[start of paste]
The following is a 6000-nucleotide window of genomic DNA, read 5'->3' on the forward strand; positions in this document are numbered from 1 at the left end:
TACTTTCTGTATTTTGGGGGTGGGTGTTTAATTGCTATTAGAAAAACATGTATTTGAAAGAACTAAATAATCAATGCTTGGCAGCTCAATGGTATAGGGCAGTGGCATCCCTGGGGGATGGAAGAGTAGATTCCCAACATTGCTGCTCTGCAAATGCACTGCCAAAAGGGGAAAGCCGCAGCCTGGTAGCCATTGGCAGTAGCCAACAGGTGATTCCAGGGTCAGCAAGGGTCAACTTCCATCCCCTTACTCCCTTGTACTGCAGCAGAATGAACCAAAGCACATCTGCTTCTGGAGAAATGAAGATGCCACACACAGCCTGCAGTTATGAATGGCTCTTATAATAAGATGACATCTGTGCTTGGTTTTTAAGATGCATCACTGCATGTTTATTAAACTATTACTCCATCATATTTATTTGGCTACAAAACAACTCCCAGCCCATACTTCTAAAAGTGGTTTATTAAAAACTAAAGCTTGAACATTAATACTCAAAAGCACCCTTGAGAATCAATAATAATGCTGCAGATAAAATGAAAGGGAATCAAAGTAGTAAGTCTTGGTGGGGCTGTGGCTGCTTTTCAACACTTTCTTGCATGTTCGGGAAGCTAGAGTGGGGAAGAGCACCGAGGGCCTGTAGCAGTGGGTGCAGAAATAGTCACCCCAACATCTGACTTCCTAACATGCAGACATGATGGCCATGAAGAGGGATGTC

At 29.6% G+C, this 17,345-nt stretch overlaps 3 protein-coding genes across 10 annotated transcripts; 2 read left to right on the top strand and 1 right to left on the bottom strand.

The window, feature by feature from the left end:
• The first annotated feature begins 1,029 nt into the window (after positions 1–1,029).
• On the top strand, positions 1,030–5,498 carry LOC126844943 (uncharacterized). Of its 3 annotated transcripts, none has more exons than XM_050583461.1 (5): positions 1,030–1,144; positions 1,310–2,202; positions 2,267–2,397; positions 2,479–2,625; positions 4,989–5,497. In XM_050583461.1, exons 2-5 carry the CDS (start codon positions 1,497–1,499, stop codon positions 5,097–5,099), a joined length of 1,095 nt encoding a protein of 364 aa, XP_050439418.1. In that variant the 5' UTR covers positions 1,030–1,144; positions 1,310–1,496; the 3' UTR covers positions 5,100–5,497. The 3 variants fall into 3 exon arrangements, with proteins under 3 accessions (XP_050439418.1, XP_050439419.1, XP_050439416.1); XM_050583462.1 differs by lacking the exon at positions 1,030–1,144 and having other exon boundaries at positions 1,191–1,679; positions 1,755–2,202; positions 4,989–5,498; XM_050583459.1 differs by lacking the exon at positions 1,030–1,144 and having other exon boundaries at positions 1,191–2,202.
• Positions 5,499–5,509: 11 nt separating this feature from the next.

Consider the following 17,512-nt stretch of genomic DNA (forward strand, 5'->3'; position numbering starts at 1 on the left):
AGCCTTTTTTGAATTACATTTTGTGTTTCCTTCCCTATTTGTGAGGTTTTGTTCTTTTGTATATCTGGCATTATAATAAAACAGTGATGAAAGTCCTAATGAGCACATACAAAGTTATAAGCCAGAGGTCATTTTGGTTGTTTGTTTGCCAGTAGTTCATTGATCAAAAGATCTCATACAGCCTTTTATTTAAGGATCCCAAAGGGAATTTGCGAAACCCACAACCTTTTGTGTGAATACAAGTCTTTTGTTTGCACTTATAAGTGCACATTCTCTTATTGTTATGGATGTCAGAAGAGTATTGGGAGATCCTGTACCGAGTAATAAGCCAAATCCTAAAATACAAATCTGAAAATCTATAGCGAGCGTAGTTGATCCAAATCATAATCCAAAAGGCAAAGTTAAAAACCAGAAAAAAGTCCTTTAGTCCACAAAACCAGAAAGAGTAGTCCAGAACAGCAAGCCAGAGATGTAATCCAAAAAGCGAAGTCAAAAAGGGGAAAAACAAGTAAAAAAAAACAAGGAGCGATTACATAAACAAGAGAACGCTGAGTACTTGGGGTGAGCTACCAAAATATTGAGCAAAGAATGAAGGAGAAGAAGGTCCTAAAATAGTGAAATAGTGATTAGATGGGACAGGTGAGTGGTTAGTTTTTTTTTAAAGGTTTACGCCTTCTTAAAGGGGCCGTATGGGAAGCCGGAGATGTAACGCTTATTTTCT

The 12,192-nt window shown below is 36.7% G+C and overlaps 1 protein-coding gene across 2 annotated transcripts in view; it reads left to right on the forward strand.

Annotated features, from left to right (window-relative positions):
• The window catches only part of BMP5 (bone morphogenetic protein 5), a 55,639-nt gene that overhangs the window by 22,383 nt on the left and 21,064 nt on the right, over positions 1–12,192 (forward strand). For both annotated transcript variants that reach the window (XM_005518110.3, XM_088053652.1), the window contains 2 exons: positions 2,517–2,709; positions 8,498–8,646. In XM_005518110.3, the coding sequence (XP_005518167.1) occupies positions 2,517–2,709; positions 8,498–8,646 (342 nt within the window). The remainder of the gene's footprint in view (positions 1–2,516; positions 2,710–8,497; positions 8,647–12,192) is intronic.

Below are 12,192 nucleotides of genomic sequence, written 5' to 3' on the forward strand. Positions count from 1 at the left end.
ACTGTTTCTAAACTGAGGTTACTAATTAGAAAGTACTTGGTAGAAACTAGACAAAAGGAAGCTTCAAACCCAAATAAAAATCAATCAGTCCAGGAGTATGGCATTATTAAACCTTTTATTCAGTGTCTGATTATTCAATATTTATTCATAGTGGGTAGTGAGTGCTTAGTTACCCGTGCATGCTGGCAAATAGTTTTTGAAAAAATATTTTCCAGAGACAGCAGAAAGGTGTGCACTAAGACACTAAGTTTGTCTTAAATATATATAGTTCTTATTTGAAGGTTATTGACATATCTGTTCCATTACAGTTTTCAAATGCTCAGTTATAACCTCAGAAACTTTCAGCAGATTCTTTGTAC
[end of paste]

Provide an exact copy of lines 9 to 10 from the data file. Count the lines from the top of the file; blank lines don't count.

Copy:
AGCCTTTTTTGAATTACATTTTGTGTTTCCTTCCCTATTTGTGAGGTTTTGTTCTTTTGTATATCTGGCATTATAATAAAACAGTGATGAAAGTCCTAATGAGCACATACAAAGTTATAAGCCAGAGGTCATTTTGGTTGTTTGTTTGCCAGTAGTTCATTGATCAAAAGATCTCATACAGCCTTTTATTTAAGGATCCCAAAGGGAATTTGCGAAACCCACAACCTTTTGTGTGAATACAAGTCTTTTGTTTGCACTTATAAGTGCACATTCTCTTATTGTTATGGATGTCAGAAGAGTATTGGGAGATCCTGTACCGAGTAATAAGCCAAATCCTAAAATACAAATCTGAAAATCTATAGCGAGCGTAGTTGATCCAAATCATAATCCAAAAGGCAAAGTTAAAAACCAGAAAAAAGTCCTTTAGTCCACAAAACCAGAAAGAGTAGTCCAGAACAGCAAGCCAGAGATGTAATCCAAAAAGCGAAGTCAAAAAGGGGAAAAACAAGTAAAAAAAAACAAGGAGCGATTACATAAACAAGAGAACGCTGAGTACTTGGGGTGAGCTACCAAAATATTGAGCAAAGAATGAAGGAGAAGAAGGTCCTAAAATAGTGAAATAGTGATTAGATGGGACAGGTGAGTGGTTAGTTTTTTTTTAAAGGTTTACGCCTTCTTAAAGGGGCCGTATGGGAAGCCGGAGATGTAACGCTTATTTTCT

The 12,192-nt window shown below is 36.7% G+C and overlaps 1 protein-coding gene across 2 annotated transcripts in view; it reads left to right on the forward strand.